At the South End we do Bay to Breakers the hard way.

At the South End we swig from growlers in the sauna.

They call us the “feral neighbors,” but all the best Open Water Swimmers are a bit feral at heart.

At the South End we ponder the swims that Can be done, rather than the ones that Can’t.

At the South End we know the quietest part of the city.

At the South End we are never alone.

“Leaving the City Behind.” Photo by Cy Lo, reprinted with permission.


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Swim Report: Bay to Breakers (Part 1 of 2)

Swim Report: Bay to Breakers (Part 1 of 2)

(A belated report on — not the longest, not the coldest — but the most comprehensive test of my open-water swimming skills I’ve experienced…)

May 27, 2013. Memorial Day. Bay to Breakers Day.

The day I earned my graduate degree in Open Water Swimming.


Bay to Breakers (B2B) is the most epic event on the South End Rowing Club swim calendar. It should be one of the most iconic long-distance open-water swims in America — yet hardly anyone knows about it outside San Francisco.

Even to most San Franciscans, “Bay to Breakers” refers to the 12km footrace from the Embarcadero to Ocean Beach. According to the website, it is the “oldest consecutively run annual footrace in the world” (since 1912).

But there’s another way to get from The Bay to The Breakers – longer, colder, and far more extreme:

bay to breakers
Bay to Breakers: The Hard Way vs. the Easy Way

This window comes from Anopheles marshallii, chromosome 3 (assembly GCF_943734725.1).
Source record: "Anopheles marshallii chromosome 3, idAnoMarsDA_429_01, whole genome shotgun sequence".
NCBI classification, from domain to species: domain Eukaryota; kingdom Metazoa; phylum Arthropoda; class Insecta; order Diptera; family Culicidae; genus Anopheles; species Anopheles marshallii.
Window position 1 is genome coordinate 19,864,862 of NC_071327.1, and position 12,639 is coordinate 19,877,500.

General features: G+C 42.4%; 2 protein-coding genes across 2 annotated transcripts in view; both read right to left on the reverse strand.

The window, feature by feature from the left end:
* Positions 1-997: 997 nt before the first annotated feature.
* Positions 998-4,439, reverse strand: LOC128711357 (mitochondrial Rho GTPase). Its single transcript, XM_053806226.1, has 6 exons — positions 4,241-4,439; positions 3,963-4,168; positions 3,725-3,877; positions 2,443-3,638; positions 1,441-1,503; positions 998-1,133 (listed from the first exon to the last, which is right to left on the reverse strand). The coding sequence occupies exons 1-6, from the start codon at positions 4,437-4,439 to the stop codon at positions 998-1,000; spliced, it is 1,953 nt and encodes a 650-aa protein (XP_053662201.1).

Race director Bill Wygant began his pre-race email memorably:

There are times I wonder if Bob Roper fell asleep one night, had a nightmare and mistook it for an idea for a swim.  



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The Chas Lap

The Chas Lap

The “Chas Lap” is the longest, burliest standard training swim one can do in the Aquatic Park vicinity.

(By standard, I mean: It is readily understood by a two- or three-word phrase in the men’s and women’s saunas at the South End Rowing Club.)

The Chas Lap touches, by definition, the western and eastern boundaries of the area in which it is acceptable for South End members to swim unescorted. There are bigger, burlier swims possible elsewhere in the Bay, but – and here’s the key – if you swim across the path of potential boat traffic, you must have an escort vessel. A Chas Lap can be done unescorted, and therefore requires far less planning.

Important Safety Caveats:

  • Never swim outside the Cove alone! You could get injured or killed, and no one would know, possibly for hours.